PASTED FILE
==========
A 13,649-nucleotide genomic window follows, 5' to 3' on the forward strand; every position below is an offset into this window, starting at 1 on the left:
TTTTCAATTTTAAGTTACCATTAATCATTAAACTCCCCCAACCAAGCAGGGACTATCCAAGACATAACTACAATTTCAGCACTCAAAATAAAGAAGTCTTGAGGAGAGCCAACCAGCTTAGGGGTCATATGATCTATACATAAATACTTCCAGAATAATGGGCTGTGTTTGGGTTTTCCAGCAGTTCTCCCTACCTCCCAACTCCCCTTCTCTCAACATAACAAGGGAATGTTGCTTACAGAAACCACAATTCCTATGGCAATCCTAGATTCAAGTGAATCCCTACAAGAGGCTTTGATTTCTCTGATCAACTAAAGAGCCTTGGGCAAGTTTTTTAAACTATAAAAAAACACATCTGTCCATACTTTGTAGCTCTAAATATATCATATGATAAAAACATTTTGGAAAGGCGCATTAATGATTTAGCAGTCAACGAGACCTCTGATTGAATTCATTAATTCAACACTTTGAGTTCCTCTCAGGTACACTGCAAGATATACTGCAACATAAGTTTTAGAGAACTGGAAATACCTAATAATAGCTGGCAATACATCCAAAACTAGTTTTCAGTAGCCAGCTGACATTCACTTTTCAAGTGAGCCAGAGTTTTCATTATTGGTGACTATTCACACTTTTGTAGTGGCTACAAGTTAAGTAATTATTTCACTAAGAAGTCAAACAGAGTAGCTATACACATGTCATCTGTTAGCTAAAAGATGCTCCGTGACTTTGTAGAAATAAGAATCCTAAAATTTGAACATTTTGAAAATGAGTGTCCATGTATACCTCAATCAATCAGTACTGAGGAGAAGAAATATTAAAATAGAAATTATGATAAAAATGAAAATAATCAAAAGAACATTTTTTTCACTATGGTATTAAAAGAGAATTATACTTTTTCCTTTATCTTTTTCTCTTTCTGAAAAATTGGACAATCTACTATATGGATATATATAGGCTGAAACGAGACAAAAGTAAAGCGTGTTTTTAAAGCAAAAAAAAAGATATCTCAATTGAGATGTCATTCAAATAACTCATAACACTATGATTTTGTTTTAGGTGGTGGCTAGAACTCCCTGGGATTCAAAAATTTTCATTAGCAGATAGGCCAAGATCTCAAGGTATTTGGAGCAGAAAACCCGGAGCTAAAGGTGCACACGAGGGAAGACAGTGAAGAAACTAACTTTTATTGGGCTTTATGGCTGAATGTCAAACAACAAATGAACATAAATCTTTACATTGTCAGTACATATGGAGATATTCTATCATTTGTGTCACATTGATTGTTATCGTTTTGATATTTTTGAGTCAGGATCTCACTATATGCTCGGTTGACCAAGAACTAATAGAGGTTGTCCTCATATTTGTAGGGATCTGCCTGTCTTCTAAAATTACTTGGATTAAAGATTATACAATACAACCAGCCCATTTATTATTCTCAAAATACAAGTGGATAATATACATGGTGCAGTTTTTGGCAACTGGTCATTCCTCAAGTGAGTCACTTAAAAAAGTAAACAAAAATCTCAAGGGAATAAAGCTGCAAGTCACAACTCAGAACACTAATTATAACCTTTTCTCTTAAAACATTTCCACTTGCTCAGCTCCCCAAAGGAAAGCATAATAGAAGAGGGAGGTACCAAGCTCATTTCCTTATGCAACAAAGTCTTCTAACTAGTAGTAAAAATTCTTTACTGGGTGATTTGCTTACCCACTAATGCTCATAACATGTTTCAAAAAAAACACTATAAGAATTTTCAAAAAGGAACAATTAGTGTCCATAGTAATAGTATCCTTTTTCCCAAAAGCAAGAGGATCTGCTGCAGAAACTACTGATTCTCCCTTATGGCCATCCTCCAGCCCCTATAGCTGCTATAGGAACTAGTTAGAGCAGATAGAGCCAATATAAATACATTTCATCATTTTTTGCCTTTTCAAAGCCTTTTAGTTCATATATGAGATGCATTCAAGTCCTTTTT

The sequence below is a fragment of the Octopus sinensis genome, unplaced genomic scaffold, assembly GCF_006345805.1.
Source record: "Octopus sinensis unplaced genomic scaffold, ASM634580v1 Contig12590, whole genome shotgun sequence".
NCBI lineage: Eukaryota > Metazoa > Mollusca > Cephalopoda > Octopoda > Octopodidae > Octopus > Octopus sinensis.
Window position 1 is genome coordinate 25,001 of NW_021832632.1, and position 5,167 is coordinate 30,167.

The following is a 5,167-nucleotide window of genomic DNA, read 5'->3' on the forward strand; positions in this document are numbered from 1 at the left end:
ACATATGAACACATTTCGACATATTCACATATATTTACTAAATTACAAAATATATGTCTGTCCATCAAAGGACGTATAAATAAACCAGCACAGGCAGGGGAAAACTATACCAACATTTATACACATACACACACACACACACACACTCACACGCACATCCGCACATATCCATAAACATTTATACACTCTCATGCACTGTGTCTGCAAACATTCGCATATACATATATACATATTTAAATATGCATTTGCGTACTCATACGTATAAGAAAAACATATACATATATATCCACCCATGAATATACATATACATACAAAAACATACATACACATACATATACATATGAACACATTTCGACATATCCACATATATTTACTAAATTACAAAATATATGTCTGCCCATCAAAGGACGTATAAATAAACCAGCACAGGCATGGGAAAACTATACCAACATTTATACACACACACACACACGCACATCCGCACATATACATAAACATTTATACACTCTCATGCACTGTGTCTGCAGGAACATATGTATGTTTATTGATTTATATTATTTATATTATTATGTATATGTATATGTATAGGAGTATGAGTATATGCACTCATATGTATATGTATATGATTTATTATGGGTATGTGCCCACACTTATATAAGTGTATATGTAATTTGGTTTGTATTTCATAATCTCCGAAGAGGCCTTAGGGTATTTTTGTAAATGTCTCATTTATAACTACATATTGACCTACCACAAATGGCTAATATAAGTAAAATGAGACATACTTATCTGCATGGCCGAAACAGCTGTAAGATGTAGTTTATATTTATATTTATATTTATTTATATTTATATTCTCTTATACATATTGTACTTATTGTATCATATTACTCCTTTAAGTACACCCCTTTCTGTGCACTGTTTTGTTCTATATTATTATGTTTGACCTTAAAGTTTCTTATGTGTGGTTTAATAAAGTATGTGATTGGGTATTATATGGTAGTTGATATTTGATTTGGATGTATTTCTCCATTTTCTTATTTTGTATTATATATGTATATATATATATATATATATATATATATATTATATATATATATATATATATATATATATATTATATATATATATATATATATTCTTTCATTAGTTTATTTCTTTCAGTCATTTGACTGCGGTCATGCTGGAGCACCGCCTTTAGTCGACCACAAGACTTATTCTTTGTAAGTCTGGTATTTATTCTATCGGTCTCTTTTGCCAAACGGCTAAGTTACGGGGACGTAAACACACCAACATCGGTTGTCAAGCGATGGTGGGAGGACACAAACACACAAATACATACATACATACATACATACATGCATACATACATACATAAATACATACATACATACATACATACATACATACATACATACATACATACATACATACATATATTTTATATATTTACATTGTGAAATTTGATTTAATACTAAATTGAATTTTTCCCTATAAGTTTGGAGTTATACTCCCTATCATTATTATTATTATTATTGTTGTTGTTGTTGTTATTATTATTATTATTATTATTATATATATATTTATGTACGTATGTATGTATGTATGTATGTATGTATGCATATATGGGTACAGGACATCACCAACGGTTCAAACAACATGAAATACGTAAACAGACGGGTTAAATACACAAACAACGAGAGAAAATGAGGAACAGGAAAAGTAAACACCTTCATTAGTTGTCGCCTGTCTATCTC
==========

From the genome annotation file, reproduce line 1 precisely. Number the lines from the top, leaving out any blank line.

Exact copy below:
A 13,649-nucleotide genomic window follows, 5' to 3' on the forward strand; every position below is an offset into this window, starting at 1 on the left: